PAKISTAN: "NGOs should leave Swat" - insurgent leader
KARACHI, 22 March 2009 (IRIN) - Insurgents in Pakistan’s volatile Swat Valley in North West Frontier Province (NWFP) who recently made a peace deal with the government now want all NGOs to leave the area.
“They come and tell us how to make latrines in mosques and homes. I’m sure we can do it ourselves. There is no need for foreigners to tell us this,” Muslim Khan, a spokesman for Tehrik-e-Taliban Pakistan (TTP), told IRIN from Swat Valley.
“NGO is another name for vulgarity and obscenity. They don’t want us to remain Muslims and want to take away the veil from our women,” Khan claimed.
He said NGOs hire women who work alongside men in the field and in offices. “That is totally un-Islamic and unacceptable,” he said.
Maulana Fazalullah, the leader of Tehrik-e-Nifaz-e-Shariah-Mohammadi (TNSM), who has aligned himself with TTP (see the origins of violence in Swat Valley), said on an illegal FM radio station on 2 March: “All NGOs should leave Swat because they are creating problems for peace.” In an earlier interview Fazalullah said: “All Pakistanis working for them (NGOs) are enemies of the country.”
A government official struck a conciliatory tone. “We respect the work of NGOs, both local and international NGOs,” said Jameel Amjad, NWFP provincial relief commissioner. “Right now we are pursuing a policy of conciliation and things have worked out well so far in Swat. With time, I’m sure, when the situation normalises, the work of the NGOs will further strengthen.”
International NGOs are working through local implementing partners, he said.
NGO situation in Swat
Mohammad Roshan of Swat Participatory Council (SPC), a local NGO, said there were about 10 NGOs currently active in Swat Valley. None of them declare they are Muslim or Islamic; all are non-profit organisations and do not differentiate between Muslims and non-Muslims when it comes to providing aid, he said.
Among international NGOs, only humanitarian medical organisations are reportedly allowed. “Only Médecins Sans Frontières [MSF], the International Committee of the Red Cross and some local philanthropists who are distributing relief goods to internally displaced persons [IDPs] are allowed,” said Khan.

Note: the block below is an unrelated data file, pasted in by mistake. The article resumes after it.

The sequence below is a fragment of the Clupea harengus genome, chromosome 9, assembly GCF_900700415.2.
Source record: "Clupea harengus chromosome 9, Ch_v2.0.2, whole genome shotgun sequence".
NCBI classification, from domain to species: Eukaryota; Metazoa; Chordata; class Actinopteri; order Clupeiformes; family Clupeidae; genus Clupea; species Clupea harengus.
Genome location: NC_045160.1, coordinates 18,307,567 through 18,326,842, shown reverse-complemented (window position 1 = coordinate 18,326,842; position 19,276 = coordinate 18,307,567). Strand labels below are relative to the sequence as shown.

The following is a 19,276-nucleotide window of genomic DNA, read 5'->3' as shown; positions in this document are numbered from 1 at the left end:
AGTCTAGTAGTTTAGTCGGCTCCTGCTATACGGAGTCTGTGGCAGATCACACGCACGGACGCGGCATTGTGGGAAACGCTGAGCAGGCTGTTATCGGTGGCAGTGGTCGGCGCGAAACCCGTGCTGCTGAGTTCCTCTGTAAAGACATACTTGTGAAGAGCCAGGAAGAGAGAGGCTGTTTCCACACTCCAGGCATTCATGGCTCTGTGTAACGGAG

MSF, which had stopped work after two of its staff were killed on 1 February, has resumed work, Fasil Tezera, MSF (Belgium) head in Pakistan, confirmed.
Since the insurgency began in 2007 some local NGOs have pulled down their sign-boards. However, some are working with the implicit approval of the Taliban, said Roshan.
Three months ago Caravan, Diya, Khealkor and Anjuman Behbood e-Khwateen (Organisation for the Welfare of Women) and other local NGOs formed a group called the Disaster Response Network, which has been helping internally displaced people and distributing food aid.
Aid held up by TTP
Ziauddin Yusufzai, a college principal in Swat, said: “The TTP looks upon the NGOs with displeasure. They [the TTP] have even refused to accept relief goods from some international relief organisations, saying that help from non-Muslims is unacceptable.”
Meanwhile, Badar Zaman, chief editor of The Malakand Times and a former NGO head, said some food and non-food items were being kept in Malakand Agency waiting for a nod from the TTP which has stopped further distribution pending the imposition of Sharia (Islamic) law.
The Taliban said Zaman, “are not corrupt”. He claimed that if they had been involved, “at least relief goods would not be on sale in Mingora market”.
Against polio vaccinations
Khan said the TTP was against polio vaccination, repeating unfounded allegations that the vaccine causes infertility. Similar allegations have blocked the polio eradication campaigns in parts of Pakistan before. “I’m 45 and have never had one drop of the vaccine and I am still alive.”
Part of the problem is that the anti-polio campaign is run by NGOs and the vaccine is imported, said Khan. “We would have no problem, if the vaccine had been made locally, in Pakistan,” he said, adding that the TTP was particularly against all foreign overtures on family planning. (See also: Taliban attitudes to contraception in Afghanistan.)
Theme(s): (IRIN) Aid Policy, (IRIN) Early Warning, (IRIN) Food Security, (IRIN) Gender Issues, (IRIN) Health & Nutrition
Copyright © IRIN 2009
This material comes to you via IRIN, the humanitarian news and analysis service of the UN Office for the Coordination of Humanitarian Affairs. The opinions expressed do not necessarily reflect those of the United Nations or its Member States.
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